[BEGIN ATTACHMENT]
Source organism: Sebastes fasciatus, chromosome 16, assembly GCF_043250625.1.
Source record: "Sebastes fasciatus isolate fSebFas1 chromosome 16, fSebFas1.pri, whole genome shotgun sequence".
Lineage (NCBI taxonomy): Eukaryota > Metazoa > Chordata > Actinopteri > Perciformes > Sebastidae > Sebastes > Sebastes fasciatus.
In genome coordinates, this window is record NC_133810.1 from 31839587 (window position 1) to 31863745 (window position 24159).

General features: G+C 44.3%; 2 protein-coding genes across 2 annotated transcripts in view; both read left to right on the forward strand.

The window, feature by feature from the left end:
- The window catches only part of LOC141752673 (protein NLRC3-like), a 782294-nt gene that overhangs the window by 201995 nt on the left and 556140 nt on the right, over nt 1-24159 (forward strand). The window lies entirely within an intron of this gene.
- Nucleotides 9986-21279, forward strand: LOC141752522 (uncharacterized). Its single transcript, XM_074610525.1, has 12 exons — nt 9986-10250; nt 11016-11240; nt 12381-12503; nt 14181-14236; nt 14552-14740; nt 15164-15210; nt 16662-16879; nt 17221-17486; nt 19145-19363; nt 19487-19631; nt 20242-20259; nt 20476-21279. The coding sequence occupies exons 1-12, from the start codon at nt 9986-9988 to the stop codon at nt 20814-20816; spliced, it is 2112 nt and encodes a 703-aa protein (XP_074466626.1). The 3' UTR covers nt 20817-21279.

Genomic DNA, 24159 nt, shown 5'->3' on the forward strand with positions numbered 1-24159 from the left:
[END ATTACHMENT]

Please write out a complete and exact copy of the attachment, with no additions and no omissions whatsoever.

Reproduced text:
Source organism: Sebastes fasciatus, chromosome 16, assembly GCF_043250625.1.
Source record: "Sebastes fasciatus isolate fSebFas1 chromosome 16, fSebFas1.pri, whole genome shotgun sequence".
Lineage (NCBI taxonomy): Eukaryota > Metazoa > Chordata > Actinopteri > Perciformes > Sebastidae > Sebastes > Sebastes fasciatus.
In genome coordinates, this window is record NC_133810.1 from 31839587 (window position 1) to 31863745 (window position 24159).

General features: G+C 44.3%; 2 protein-coding genes across 2 annotated transcripts in view; both read left to right on the forward strand.

The window, feature by feature from the left end:
- The window catches only part of LOC141752673 (protein NLRC3-like), a 782294-nt gene that overhangs the window by 201995 nt on the left and 556140 nt on the right, over nt 1-24159 (forward strand). The window lies entirely within an intron of this gene.
- Nucleotides 9986-21279, forward strand: LOC141752522 (uncharacterized). Its single transcript, XM_074610525.1, has 12 exons — nt 9986-10250; nt 11016-11240; nt 12381-12503; nt 14181-14236; nt 14552-14740; nt 15164-15210; nt 16662-16879; nt 17221-17486; nt 19145-19363; nt 19487-19631; nt 20242-20259; nt 20476-21279. The coding sequence occupies exons 1-12, from the start codon at nt 9986-9988 to the stop codon at nt 20814-20816; spliced, it is 2112 nt and encodes a 703-aa protein (XP_074466626.1). The 3' UTR covers nt 20817-21279.

Genomic DNA, 24159 nt, shown 5'->3' on the forward strand with positions numbered 1-24159 from the left: